The U.S. Postal Service had something in December it hasn't seen in a long time -- a profitable month.
The Postal Service had net income of $179 million for the month, it revealed in a report filed yesterday with the Postal Regulatory Commission. The USPS had more mail volume (9%) and revenue (6%) than budgeted, but lower expenses (-2%), enabling it to beat its budget by $546 million.
Holiday-related mail usually makes December one of the Postal Service's best months, but the USPS lost $185 million even in December 2008. The differences this year were a lower cost structure and higher labor productivity: Total work hours were 7.6% lower than in December 2008 even though mail volume was down only 3.2%.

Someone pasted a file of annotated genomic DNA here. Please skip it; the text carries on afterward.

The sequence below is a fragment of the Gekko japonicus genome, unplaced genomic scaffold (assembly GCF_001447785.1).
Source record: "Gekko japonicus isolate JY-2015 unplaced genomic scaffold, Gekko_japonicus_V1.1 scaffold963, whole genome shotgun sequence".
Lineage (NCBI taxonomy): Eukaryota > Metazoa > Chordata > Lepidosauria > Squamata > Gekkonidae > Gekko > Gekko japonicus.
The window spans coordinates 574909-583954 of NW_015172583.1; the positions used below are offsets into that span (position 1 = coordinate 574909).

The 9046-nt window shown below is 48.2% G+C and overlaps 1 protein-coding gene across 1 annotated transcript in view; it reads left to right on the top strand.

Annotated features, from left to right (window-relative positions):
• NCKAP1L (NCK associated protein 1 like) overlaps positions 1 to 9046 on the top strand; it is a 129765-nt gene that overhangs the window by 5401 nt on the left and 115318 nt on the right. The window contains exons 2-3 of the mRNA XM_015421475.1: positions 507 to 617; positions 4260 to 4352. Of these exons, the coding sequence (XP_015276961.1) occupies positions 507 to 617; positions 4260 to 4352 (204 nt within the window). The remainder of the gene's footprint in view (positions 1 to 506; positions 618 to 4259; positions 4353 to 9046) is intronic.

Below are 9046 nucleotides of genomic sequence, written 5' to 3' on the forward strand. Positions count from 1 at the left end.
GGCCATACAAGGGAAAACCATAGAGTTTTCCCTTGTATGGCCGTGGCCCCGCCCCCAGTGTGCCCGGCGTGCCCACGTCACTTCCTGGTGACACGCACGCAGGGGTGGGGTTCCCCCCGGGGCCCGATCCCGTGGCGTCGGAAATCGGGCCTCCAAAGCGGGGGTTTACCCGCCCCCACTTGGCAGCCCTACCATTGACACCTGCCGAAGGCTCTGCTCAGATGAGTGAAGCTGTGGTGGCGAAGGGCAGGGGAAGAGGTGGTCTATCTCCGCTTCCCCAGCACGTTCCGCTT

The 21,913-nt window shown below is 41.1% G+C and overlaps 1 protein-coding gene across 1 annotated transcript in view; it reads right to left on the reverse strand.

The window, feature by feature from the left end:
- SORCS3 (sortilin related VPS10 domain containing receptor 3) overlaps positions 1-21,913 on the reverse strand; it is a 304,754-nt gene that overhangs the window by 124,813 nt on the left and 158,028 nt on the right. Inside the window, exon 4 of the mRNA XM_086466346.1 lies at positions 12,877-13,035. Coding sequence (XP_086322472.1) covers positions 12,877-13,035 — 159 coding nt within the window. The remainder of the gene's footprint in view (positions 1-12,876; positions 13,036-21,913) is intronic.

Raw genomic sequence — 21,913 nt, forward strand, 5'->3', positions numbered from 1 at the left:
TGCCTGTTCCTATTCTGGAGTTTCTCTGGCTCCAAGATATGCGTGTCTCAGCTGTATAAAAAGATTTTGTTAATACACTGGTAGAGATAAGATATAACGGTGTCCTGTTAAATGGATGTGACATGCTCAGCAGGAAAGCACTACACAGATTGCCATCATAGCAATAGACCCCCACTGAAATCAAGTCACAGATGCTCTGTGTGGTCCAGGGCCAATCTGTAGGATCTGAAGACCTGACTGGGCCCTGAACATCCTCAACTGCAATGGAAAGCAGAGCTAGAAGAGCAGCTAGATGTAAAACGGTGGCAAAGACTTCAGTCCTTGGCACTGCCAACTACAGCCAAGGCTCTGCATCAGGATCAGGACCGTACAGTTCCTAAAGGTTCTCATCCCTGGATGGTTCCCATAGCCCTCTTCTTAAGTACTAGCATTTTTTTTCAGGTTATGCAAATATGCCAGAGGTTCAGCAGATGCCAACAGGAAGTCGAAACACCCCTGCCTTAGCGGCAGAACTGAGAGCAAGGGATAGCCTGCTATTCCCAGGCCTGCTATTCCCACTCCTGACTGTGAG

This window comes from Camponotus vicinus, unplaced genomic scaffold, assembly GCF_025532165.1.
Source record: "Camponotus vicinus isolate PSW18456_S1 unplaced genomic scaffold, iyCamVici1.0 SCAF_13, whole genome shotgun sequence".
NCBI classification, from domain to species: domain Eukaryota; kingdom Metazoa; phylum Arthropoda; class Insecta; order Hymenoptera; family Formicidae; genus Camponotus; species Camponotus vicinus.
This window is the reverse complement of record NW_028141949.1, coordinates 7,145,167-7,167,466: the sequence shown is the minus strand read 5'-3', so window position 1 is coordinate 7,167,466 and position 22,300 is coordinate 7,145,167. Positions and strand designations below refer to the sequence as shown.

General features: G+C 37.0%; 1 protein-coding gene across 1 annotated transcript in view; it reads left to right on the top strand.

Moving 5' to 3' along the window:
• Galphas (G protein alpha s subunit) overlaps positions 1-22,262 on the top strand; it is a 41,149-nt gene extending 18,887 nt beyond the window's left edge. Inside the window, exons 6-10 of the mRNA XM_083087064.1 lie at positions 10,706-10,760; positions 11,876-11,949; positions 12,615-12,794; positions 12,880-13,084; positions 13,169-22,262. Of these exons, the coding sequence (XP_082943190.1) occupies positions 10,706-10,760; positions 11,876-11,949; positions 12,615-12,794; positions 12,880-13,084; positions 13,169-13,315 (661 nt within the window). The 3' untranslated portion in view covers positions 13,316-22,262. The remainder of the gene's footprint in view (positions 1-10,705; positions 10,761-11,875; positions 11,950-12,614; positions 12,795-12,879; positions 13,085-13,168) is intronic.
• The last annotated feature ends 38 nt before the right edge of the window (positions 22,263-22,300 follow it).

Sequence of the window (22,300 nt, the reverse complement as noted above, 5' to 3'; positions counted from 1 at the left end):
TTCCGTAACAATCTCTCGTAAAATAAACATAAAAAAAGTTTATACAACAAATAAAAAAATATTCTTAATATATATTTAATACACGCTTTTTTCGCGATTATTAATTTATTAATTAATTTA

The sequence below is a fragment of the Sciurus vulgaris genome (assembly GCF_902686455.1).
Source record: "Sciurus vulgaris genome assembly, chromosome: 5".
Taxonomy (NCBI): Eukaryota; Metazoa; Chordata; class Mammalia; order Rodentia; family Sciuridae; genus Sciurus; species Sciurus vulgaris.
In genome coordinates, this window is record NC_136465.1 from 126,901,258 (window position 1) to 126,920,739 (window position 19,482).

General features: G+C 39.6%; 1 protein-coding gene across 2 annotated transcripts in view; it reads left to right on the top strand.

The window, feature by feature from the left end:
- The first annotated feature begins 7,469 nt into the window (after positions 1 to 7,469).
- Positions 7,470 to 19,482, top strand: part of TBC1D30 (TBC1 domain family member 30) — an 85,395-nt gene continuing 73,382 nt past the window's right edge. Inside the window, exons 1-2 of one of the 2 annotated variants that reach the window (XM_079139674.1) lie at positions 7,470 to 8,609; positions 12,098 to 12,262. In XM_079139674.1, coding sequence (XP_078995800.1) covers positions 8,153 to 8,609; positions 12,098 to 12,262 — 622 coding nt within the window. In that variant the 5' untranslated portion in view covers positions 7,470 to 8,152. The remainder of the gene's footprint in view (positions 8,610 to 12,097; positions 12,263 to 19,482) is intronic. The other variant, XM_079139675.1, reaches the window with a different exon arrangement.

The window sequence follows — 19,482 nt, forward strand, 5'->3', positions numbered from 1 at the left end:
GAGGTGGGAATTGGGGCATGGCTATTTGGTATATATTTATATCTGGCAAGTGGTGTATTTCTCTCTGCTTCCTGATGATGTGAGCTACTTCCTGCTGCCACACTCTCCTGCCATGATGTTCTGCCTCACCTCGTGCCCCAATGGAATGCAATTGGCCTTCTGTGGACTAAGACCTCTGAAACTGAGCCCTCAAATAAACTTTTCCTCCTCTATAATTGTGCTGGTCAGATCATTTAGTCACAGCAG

The Postal Service is still on track to lose billions of dollars this year, mostly because of a mandated subsidy to the federal government (euphemistically referred to as prepayment of retiree health benefits). But the first three months of Fiscal Year (2010) are much better than budgeted and even a bit better than last year, despite a drop in mail volume of nearly 9%.
The USPS has managed to keep its expenses slightly under budget so far, despite mail volume running nearly 5% higher than planned. That has resulted in a quarterly loss of "only" $297 million in the quarter, nearly $1 billion better than the budget.
The recent results disprove the notion that higher postage rates are the only way to balance the Postal Service's budget. That would only drive away business without decreasing costs much.
A better path is to reduce fixed costs with early-retirement incentives and facility consolidations. Postal officials have mostly followed that path, though the early-retirement bonuses have been too small and the pace of consolidations too slow.